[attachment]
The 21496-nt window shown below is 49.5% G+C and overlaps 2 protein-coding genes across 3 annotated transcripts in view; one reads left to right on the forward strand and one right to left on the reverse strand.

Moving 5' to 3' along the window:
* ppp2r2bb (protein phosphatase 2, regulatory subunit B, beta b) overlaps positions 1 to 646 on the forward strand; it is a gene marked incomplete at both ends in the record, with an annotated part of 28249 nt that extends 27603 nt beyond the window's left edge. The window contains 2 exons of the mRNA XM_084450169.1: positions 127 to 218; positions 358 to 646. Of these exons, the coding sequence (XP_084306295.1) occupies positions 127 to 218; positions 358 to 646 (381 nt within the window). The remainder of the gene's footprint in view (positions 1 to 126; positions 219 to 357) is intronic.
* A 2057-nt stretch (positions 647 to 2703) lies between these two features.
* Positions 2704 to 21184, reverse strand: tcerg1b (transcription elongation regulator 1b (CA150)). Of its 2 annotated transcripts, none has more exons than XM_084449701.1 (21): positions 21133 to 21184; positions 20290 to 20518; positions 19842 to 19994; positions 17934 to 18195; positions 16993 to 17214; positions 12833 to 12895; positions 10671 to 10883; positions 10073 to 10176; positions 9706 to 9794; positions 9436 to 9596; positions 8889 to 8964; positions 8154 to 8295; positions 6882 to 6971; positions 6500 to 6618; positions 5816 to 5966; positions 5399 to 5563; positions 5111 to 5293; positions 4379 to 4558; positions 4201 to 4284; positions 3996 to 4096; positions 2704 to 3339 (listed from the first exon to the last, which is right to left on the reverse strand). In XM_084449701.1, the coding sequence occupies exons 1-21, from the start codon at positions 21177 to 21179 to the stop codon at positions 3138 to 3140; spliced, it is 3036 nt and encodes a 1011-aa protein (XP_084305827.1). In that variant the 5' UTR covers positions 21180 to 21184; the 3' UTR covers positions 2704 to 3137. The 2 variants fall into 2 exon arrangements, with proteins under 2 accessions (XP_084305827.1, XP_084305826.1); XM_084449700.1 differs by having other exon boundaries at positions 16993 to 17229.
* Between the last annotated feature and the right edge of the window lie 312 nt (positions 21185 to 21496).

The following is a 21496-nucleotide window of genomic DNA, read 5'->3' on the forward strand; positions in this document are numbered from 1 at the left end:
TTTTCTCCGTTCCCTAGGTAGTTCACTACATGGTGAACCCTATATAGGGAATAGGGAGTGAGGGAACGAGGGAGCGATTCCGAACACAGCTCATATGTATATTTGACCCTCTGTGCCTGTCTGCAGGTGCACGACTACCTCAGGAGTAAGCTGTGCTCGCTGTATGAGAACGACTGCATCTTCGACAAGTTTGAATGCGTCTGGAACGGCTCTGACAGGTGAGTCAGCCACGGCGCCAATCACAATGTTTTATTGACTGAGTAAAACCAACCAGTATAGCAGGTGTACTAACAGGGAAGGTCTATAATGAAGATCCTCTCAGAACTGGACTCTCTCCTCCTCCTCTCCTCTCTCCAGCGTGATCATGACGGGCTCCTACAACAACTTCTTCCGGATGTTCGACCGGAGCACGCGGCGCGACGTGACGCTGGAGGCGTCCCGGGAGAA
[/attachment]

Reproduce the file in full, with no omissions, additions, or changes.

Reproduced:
The 21496-nt window shown below is 49.5% G+C and overlaps 2 protein-coding genes across 3 annotated transcripts in view; one reads left to right on the forward strand and one right to left on the reverse strand.

Moving 5' to 3' along the window:
* ppp2r2bb (protein phosphatase 2, regulatory subunit B, beta b) overlaps positions 1 to 646 on the forward strand; it is a gene marked incomplete at both ends in the record, with an annotated part of 28249 nt that extends 27603 nt beyond the window's left edge. The window contains 2 exons of the mRNA XM_084450169.1: positions 127 to 218; positions 358 to 646. Of these exons, the coding sequence (XP_084306295.1) occupies positions 127 to 218; positions 358 to 646 (381 nt within the window). The remainder of the gene's footprint in view (positions 1 to 126; positions 219 to 357) is intronic.
* A 2057-nt stretch (positions 647 to 2703) lies between these two features.
* Positions 2704 to 21184, reverse strand: tcerg1b (transcription elongation regulator 1b (CA150)). Of its 2 annotated transcripts, none has more exons than XM_084449701.1 (21): positions 21133 to 21184; positions 20290 to 20518; positions 19842 to 19994; positions 17934 to 18195; positions 16993 to 17214; positions 12833 to 12895; positions 10671 to 10883; positions 10073 to 10176; positions 9706 to 9794; positions 9436 to 9596; positions 8889 to 8964; positions 8154 to 8295; positions 6882 to 6971; positions 6500 to 6618; positions 5816 to 5966; positions 5399 to 5563; positions 5111 to 5293; positions 4379 to 4558; positions 4201 to 4284; positions 3996 to 4096; positions 2704 to 3339 (listed from the first exon to the last, which is right to left on the reverse strand). In XM_084449701.1, the coding sequence occupies exons 1-21, from the start codon at positions 21177 to 21179 to the stop codon at positions 3138 to 3140; spliced, it is 3036 nt and encodes a 1011-aa protein (XP_084305827.1). In that variant the 5' UTR covers positions 21180 to 21184; the 3' UTR covers positions 2704 to 3137. The 2 variants fall into 2 exon arrangements, with proteins under 2 accessions (XP_084305827.1, XP_084305826.1); XM_084449700.1 differs by having other exon boundaries at positions 16993 to 17229.
* Between the last annotated feature and the right edge of the window lie 312 nt (positions 21185 to 21496).

The following is a 21496-nucleotide window of genomic DNA, read 5'->3' on the forward strand; positions in this document are numbered from 1 at the left end:
TTTTCTCCGTTCCCTAGGTAGTTCACTACATGGTGAACCCTATATAGGGAATAGGGAGTGAGGGAACGAGGGAGCGATTCCGAACACAGCTCATATGTATATTTGACCCTCTGTGCCTGTCTGCAGGTGCACGACTACCTCAGGAGTAAGCTGTGCTCGCTGTATGAGAACGACTGCATCTTCGACAAGTTTGAATGCGTCTGGAACGGCTCTGACAGGTGAGTCAGCCACGGCGCCAATCACAATGTTTTATTGACTGAGTAAAACCAACCAGTATAGCAGGTGTACTAACAGGGAAGGTCTATAATGAAGATCCTCTCAGAACTGGACTCTCTCCTCCTCCTCTCCTCTCTCCAGCGTGATCATGACGGGCTCCTACAACAACTTCTTCCGGATGTTCGACCGGAGCACGCGGCGCGACGTGACGCTGGAGGCGTCCCGGGAGAA